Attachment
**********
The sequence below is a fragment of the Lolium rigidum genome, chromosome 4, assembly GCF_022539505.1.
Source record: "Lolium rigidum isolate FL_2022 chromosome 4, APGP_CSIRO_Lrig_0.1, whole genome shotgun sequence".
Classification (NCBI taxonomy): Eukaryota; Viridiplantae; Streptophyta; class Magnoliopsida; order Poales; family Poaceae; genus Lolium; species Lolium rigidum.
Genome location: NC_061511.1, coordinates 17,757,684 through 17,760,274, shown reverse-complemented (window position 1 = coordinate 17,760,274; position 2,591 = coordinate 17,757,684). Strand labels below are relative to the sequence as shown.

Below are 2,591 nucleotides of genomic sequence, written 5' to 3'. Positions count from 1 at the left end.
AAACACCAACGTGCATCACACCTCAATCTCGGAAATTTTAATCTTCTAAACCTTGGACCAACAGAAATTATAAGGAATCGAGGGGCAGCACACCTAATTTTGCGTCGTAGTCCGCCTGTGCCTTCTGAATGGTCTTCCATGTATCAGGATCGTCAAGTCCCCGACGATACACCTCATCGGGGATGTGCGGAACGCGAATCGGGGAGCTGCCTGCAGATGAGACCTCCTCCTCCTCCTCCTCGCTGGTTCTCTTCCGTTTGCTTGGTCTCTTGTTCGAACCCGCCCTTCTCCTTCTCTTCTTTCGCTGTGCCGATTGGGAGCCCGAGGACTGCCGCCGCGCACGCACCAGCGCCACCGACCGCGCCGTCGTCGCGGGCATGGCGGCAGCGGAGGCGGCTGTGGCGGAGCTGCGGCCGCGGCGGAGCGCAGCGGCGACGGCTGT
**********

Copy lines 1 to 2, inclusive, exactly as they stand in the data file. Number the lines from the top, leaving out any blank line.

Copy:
The sequence below is a fragment of the Lolium rigidum genome, chromosome 4, assembly GCF_022539505.1.
Source record: "Lolium rigidum isolate FL_2022 chromosome 4, APGP_CSIRO_Lrig_0.1, whole genome shotgun sequence".